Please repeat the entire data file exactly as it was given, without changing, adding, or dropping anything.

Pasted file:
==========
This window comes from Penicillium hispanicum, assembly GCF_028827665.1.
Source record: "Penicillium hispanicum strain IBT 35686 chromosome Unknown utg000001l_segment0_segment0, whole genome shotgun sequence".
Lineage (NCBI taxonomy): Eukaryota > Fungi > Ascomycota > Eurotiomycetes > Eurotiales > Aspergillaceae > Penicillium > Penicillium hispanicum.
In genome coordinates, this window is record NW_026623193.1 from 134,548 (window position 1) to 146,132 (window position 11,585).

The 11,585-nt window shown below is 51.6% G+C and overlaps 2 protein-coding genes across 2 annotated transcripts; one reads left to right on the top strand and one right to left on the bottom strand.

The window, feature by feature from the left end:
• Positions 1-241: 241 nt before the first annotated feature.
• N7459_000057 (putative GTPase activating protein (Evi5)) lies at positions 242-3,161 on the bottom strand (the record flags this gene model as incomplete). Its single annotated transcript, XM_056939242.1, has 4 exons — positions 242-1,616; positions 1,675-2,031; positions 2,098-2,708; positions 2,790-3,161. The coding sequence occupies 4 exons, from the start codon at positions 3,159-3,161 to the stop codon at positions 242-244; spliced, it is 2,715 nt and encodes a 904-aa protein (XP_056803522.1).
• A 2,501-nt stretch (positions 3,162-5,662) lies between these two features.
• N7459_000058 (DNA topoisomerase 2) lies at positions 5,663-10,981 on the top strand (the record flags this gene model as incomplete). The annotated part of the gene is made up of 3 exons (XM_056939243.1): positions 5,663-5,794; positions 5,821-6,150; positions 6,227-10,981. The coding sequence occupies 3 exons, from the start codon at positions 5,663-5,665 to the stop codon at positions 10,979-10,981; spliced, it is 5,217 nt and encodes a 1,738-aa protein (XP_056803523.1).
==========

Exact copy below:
This window comes from Penicillium hispanicum, assembly GCF_028827665.1.
Source record: "Penicillium hispanicum strain IBT 35686 chromosome Unknown utg000001l_segment0_segment0, whole genome shotgun sequence".
Lineage (NCBI taxonomy): Eukaryota > Fungi > Ascomycota > Eurotiomycetes > Eurotiales > Aspergillaceae > Penicillium > Penicillium hispanicum.
In genome coordinates, this window is record NW_026623193.1 from 134,548 (window position 1) to 146,132 (window position 11,585).

The 11,585-nt window shown below is 51.6% G+C and overlaps 2 protein-coding genes across 2 annotated transcripts; one reads left to right on the top strand and one right to left on the bottom strand.

The window, feature by feature from the left end:
• Positions 1-241: 241 nt before the first annotated feature.
• N7459_000057 (putative GTPase activating protein (Evi5)) lies at positions 242-3,161 on the bottom strand (the record flags this gene model as incomplete). Its single annotated transcript, XM_056939242.1, has 4 exons — positions 242-1,616; positions 1,675-2,031; positions 2,098-2,708; positions 2,790-3,161. The coding sequence occupies 4 exons, from the start codon at positions 3,159-3,161 to the stop codon at positions 242-244; spliced, it is 2,715 nt and encodes a 904-aa protein (XP_056803522.1).
• A 2,501-nt stretch (positions 3,162-5,662) lies between these two features.
• N7459_000058 (DNA topoisomerase 2) lies at positions 5,663-10,981 on the top strand (the record flags this gene model as incomplete). The annotated part of the gene is made up of 3 exons (XM_056939243.1): positions 5,663-5,794; positions 5,821-6,150; positions 6,227-10,981. The coding sequence occupies 3 exons, from the start codon at positions 5,663-5,665 to the stop codon at positions 10,979-10,981; spliced, it is 5,217 nt and encodes a 1,738-aa protein (XP_056803523.1).